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Johns Hopkins researchers to use Apple Watch data to study epilepsy

EpiWatch app will help researchers better understand epilepsy, develop new methods for monitoring, managing the disorder

Video: Johns Hopkins Medicine

Johns Hopkins researchers today introduced EpiWatch, an app designed to collect data from patients with epilepsy before, during, and after their seizures. The app, which runs on Apple Watch and iPhone, uses the open source ResearchKit framework designed by Apple.

The Epiwatch app as seen on the Apple Watch

Image caption: The Epiwatch app runs on iPhone and Apple Watch and uses the open source ResearchKit framework designed by Apple.

The data gathered for the study by the app—including physiological changes, altered responsiveness, and other characteristics of recurrent seizures—will be used by researchers to better understand epilepsy, to develop new methods for (and determine the role of technology in) monitoring and managing the disorder. More than 2.5 million people are living with epilepsy in the United States.

"Physicians often ask patients to record their seizures. But that can be hard, especially when a patient loses consciousness. EpiWatch collects data that helps researchers better understand epilepsy while helping patients keep a more complete history of their seizures," says Gregory Krauss, professor of neurology at the Johns Hopkins University School of Medicine. "The app also provides helpful tracking of seizures, prescription medication use, and drug side effects—activities that are important in helping patients manage their condition."

Johns Hopkins' EpiWatch modules, which can be downloaded for free from the App Store, enable research participants to complete an interactive, informed consent; track their seizures in real time, including prompts on the Apple Watch testing awareness; and answer research surveys and other tasks. Users can review their data and compare their symptoms to others in their demographic with similar seizures. More information is available at www.hopkinsmedicine.org/epiwatch

The back-end data solution is being provided by Acuma Health, a division of Smart Monitor, via a secure health informatics platform that protects patient information and provides custom analytics dashboards to researchers.

The app's journaling function prompts users to answer a series of questions daily:

  • Have you had a seizure today? If so, what type of seizure was it?
  • Did you take your medication? If not, why not?

Epilepsy is a disorder of the brain in which seizures, caused by abnormal neural activity, disrupt normal brain function. Seizures can vary in their type and severity, sometimes causing convulsions and other abnormal movements, confusion, or loss of consciousness. People with uncontrolled seizures may experience impacts on their independence and quality of life.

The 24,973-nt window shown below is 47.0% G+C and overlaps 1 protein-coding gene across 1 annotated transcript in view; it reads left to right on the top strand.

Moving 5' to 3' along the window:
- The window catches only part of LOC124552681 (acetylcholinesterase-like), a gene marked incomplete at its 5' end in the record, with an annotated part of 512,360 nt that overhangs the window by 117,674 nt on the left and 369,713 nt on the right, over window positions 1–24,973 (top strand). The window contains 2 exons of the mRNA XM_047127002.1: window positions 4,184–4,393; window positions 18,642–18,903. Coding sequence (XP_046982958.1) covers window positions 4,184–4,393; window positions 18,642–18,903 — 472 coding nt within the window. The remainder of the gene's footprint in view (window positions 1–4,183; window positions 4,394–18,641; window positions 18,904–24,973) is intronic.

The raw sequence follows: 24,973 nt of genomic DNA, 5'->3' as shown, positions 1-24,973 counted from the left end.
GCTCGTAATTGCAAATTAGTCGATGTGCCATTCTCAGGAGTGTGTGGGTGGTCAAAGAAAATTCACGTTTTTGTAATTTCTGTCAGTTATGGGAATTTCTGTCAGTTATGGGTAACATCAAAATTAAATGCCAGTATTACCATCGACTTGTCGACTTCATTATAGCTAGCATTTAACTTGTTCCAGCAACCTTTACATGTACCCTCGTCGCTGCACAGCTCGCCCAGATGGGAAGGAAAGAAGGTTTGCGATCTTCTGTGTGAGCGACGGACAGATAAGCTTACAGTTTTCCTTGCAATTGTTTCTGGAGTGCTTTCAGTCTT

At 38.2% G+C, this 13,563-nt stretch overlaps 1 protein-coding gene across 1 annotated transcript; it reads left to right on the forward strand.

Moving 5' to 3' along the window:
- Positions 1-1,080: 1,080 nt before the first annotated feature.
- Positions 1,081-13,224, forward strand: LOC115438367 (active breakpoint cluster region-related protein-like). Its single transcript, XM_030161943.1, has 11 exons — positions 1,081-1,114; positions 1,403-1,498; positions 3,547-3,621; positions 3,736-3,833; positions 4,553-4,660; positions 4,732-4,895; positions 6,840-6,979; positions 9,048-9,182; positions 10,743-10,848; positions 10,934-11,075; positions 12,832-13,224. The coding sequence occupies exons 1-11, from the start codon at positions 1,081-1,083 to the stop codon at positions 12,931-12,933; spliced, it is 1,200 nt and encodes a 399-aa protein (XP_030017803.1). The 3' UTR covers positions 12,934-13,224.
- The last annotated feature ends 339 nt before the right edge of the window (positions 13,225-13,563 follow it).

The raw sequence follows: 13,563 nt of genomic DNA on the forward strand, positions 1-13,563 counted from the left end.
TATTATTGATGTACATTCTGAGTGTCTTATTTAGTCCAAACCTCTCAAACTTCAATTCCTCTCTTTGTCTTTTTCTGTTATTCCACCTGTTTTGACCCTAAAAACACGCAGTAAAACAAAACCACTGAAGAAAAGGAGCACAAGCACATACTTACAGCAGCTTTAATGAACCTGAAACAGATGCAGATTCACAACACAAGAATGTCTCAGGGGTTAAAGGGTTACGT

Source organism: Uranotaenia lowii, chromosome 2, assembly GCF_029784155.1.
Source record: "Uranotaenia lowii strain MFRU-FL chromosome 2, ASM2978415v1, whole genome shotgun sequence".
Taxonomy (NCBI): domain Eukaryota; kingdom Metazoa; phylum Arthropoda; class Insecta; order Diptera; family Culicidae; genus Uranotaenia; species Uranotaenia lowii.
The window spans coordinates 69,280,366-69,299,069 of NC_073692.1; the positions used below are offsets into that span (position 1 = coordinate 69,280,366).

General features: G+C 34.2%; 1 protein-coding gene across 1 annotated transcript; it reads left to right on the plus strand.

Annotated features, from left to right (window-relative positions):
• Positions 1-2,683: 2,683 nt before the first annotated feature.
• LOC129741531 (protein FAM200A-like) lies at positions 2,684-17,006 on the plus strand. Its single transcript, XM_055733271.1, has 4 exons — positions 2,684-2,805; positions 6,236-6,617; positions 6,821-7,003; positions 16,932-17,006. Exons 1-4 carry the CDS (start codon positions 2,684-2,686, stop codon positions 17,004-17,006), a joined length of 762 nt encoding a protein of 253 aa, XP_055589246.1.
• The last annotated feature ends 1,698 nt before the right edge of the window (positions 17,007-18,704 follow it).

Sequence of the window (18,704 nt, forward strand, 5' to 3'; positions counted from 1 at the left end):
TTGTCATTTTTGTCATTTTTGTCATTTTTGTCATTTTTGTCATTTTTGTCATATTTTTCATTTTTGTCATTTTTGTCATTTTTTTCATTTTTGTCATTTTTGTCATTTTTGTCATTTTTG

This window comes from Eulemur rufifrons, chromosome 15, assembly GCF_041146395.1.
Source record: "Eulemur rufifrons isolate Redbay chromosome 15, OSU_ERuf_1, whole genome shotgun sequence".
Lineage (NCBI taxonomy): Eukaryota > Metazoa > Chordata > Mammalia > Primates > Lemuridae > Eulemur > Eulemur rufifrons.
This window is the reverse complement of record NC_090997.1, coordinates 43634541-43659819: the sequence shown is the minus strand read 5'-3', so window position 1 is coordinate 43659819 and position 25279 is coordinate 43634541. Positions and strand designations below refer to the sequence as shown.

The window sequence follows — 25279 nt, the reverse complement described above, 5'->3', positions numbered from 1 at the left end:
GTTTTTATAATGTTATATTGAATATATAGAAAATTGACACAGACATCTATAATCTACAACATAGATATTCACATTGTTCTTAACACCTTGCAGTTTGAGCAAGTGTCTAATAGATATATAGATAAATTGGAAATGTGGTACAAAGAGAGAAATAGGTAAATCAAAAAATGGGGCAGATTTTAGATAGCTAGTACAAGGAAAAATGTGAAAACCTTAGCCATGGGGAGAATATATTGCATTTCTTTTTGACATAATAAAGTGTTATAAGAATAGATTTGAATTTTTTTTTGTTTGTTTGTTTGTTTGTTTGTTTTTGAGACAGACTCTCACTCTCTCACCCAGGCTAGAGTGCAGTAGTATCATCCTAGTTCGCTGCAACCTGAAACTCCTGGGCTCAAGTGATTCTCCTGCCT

"Many patients have a brief lapse of awareness during their seizures that may not be apparent to them or to others around them," says Nathan E. Crone, associate professor of neurology at the School of Medicine. "EpiWatch allows patients to find out for themselves if this is a problem so they can get more help."

EpiWatch is most appropriate for patients with epilepsy who may experience an "aura" that signals an oncoming seizure. When this warning symptom occurs, the user—or a caregiver—can tap an icon on the watch face to activate the app. The app then starts recording heart rate and movements. The app also requests patient participation in a specialized memory game to evaluate patient responsiveness during the seizure. It is the first medical research app to include a cognitive test of this nature.

Krauss and Crone have been working with developers at THREAD Research to build EpiWatch. The app makes use of many of the Apple Watch sensors—including the accelerometer, which detects movements, and the gyroscope, which determines orientation in space—to measure and record movements and falls during seizures. The app also uses Apple Watch's heart rate monitor, since heart rate can rise significantly during seizures.

Krauss expects that, after a year or two of data collection, Johns Hopkins will be able to develop an app that can detect most seizure types and generate an alert to notify caregivers and emergency personnel, if needed. This could not only potentially save lives, it could also allow people with epilepsy to have more freedom, Krauss says.

"We foresee the app giving some parents the confidence to allow their children to play on their own," Krauss says. "For some adults, using it might allow them, for the first time, to live safely alone."

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